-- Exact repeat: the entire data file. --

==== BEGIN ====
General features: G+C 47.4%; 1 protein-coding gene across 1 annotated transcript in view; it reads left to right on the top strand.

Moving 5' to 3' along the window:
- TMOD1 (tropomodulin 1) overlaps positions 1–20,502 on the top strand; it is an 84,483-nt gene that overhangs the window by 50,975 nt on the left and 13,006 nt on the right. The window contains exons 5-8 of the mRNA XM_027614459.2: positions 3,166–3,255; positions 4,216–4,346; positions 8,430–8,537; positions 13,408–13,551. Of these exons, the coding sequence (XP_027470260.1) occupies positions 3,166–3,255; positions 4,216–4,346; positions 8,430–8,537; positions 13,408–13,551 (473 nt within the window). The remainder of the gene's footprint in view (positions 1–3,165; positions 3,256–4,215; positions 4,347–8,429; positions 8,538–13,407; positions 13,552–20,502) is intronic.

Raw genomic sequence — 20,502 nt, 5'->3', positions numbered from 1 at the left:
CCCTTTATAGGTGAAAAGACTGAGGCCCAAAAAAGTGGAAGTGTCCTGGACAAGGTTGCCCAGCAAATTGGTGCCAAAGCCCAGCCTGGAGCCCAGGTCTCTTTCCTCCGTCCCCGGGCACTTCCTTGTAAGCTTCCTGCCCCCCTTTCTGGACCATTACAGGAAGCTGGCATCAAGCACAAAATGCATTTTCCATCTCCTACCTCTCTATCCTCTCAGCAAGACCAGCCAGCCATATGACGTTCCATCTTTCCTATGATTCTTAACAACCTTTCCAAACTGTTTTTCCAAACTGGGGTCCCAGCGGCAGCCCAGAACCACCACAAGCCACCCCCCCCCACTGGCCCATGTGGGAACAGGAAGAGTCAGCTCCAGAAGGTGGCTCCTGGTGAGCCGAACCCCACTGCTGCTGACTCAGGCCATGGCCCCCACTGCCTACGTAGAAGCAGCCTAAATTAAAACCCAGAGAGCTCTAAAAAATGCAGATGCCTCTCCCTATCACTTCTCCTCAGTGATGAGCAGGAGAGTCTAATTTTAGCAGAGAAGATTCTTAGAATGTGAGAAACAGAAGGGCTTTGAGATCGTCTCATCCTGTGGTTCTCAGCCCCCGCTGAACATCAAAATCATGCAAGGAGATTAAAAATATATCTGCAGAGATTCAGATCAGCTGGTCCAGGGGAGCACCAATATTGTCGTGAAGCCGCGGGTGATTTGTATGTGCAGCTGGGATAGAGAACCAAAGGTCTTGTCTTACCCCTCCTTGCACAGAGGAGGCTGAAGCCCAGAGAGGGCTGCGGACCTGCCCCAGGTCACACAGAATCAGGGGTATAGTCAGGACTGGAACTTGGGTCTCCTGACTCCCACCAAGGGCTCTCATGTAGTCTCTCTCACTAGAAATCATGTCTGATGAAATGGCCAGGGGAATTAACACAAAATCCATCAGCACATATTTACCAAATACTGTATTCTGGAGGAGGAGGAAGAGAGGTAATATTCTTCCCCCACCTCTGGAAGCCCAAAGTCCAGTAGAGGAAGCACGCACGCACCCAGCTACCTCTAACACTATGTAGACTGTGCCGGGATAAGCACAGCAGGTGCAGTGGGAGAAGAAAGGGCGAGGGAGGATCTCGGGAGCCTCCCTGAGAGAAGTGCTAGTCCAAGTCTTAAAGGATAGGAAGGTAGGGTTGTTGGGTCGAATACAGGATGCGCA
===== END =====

General features: G+C 47.4%; 1 protein-coding gene across 1 annotated transcript in view; it reads left to right on the top strand.

Moving 5' to 3' along the window:
- TMOD1 (tropomodulin 1) overlaps positions 1–20,502 on the top strand; it is an 84,483-nt gene that overhangs the window by 50,975 nt on the left and 13,006 nt on the right. The window contains exons 5-8 of the mRNA XM_027614459.2: positions 3,166–3,255; positions 4,216–4,346; positions 8,430–8,537; positions 13,408–13,551. Of these exons, the coding sequence (XP_027470260.1) occupies positions 3,166–3,255; positions 4,216–4,346; positions 8,430–8,537; positions 13,408–13,551 (473 nt within the window). The remainder of the gene's footprint in view (positions 1–3,165; positions 3,256–4,215; positions 4,347–8,429; positions 8,538–13,407; positions 13,552–20,502) is intronic.

Raw genomic sequence — 20,502 nt, 5'->3', positions numbered from 1 at the left:
CCCTTTATAGGTGAAAAGACTGAGGCCCAAAAAAGTGGAAGTGTCCTGGACAAGGTTGCCCAGCAAATTGGTGCCAAAGCCCAGCCTGGAGCCCAGGTCTCTTTCCTCCGTCCCCGGGCACTTCCTTGTAAGCTTCCTGCCCCCCTTTCTGGACCATTACAGGAAGCTGGCATCAAGCACAAAATGCATTTTCCATCTCCTACCTCTCTATCCTCTCAGCAAGACCAGCCAGCCATATGACGTTCCATCTTTCCTATGATTCTTAACAACCTTTCCAAACTGTTTTTCCAAACTGGGGTCCCAGCGGCAGCCCAGAACCACCACAAGCCACCCCCCCCCACTGGCCCATGTGGGAACAGGAAGAGTCAGCTCCAGAAGGTGGCTCCTGGTGAGCCGAACCCCACTGCTGCTGACTCAGGCCATGGCCCCCACTGCCTACGTAGAAGCAGCCTAAATTAAAACCCAGAGAGCTCTAAAAAATGCAGATGCCTCTCCCTATCACTTCTCCTCAGTGATGAGCAGGAGAGTCTAATTTTAGCAGAGAAGATTCTTAGAATGTGAGAAACAGAAGGGCTTTGAGATCGTCTCATCCTGTGGTTCTCAGCCCCCGCTGAACATCAAAATCATGCAAGGAGATTAAAAATATATCTGCAGAGATTCAGATCAGCTGGTCCAGGGGAGCACCAATATTGTCGTGAAGCCGCGGGTGATTTGTATGTGCAGCTGGGATAGAGAACCAAAGGTCTTGTCTTACCCCTCCTTGCACAGAGGAGGCTGAAGCCCAGAGAGGGCTGCGGACCTGCCCCAGGTCACACAGAATCAGGGGTATAGTCAGGACTGGAACTTGGGTCTCCTGACTCCCACCAAGGGCTCTCATGTAGTCTCTCTCACTAGAAATCATGTCTGATGAAATGGCCAGGGGAATTAACACAAAATCCATCAGCACATATTTACCAAATACTGTATTCTGGAGGAGGAGGAAGAGAGGTAATATTCTTCCCCCACCTCTGGAAGCCCAAAGTCCAGTAGAGGAAGCACGCACGCACCCAGCTACCTCTAACACTATGTAGACTGTGCCGGGATAAGCACAGCAGGTGCAGTGGGAGAAGAAAGGGCGAGGGAGGATCTCGGGAGCCTCCCTGAGAGAAGTGCTAGTCCAAGTCTTAAAGGATAGGAAGGTAGGGTTGTTGGGTCGAATACAGGATGCGCA